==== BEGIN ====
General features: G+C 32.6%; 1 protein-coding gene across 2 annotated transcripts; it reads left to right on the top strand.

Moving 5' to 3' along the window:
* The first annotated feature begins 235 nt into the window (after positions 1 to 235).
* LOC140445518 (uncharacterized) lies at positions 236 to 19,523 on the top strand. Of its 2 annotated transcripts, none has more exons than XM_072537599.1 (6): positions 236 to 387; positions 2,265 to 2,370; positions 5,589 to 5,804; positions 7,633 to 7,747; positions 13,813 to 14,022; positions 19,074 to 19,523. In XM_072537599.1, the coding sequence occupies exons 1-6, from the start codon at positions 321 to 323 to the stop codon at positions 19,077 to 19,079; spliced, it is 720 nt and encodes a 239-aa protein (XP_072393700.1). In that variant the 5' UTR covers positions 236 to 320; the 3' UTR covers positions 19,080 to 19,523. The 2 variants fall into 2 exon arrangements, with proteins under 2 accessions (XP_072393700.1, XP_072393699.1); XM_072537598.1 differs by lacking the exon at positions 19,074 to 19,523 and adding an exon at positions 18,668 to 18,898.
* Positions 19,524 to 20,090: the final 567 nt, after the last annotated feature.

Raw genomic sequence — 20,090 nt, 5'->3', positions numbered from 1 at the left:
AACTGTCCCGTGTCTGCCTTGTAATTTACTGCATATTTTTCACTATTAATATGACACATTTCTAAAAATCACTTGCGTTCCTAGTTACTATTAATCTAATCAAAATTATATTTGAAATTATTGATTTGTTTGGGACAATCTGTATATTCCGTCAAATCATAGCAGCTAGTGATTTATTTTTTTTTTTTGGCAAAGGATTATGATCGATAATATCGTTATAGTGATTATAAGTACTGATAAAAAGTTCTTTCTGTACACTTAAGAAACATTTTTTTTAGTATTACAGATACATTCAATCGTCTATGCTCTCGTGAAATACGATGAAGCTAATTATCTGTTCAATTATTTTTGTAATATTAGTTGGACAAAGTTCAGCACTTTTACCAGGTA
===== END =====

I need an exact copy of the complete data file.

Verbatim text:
General features: G+C 32.6%; 1 protein-coding gene across 2 annotated transcripts; it reads left to right on the top strand.

Moving 5' to 3' along the window:
* The first annotated feature begins 235 nt into the window (after positions 1 to 235).
* LOC140445518 (uncharacterized) lies at positions 236 to 19,523 on the top strand. Of its 2 annotated transcripts, none has more exons than XM_072537599.1 (6): positions 236 to 387; positions 2,265 to 2,370; positions 5,589 to 5,804; positions 7,633 to 7,747; positions 13,813 to 14,022; positions 19,074 to 19,523. In XM_072537599.1, the coding sequence occupies exons 1-6, from the start codon at positions 321 to 323 to the stop codon at positions 19,077 to 19,079; spliced, it is 720 nt and encodes a 239-aa protein (XP_072393700.1). In that variant the 5' UTR covers positions 236 to 320; the 3' UTR covers positions 19,080 to 19,523. The 2 variants fall into 2 exon arrangements, with proteins under 2 accessions (XP_072393700.1, XP_072393699.1); XM_072537598.1 differs by lacking the exon at positions 19,074 to 19,523 and adding an exon at positions 18,668 to 18,898.
* Positions 19,524 to 20,090: the final 567 nt, after the last annotated feature.

Raw genomic sequence — 20,090 nt, 5'->3', positions numbered from 1 at the left:
AACTGTCCCGTGTCTGCCTTGTAATTTACTGCATATTTTTCACTATTAATATGACACATTTCTAAAAATCACTTGCGTTCCTAGTTACTATTAATCTAATCAAAATTATATTTGAAATTATTGATTTGTTTGGGACAATCTGTATATTCCGTCAAATCATAGCAGCTAGTGATTTATTTTTTTTTTTTGGCAAAGGATTATGATCGATAATATCGTTATAGTGATTATAAGTACTGATAAAAAGTTCTTTCTGTACACTTAAGAAACATTTTTTTTAGTATTACAGATACATTCAATCGTCTATGCTCTCGTGAAATACGATGAAGCTAATTATCTGTTCAATTATTTTTGTAATATTAGTTGGACAAAGTTCAGCACTTTTACCAGGTA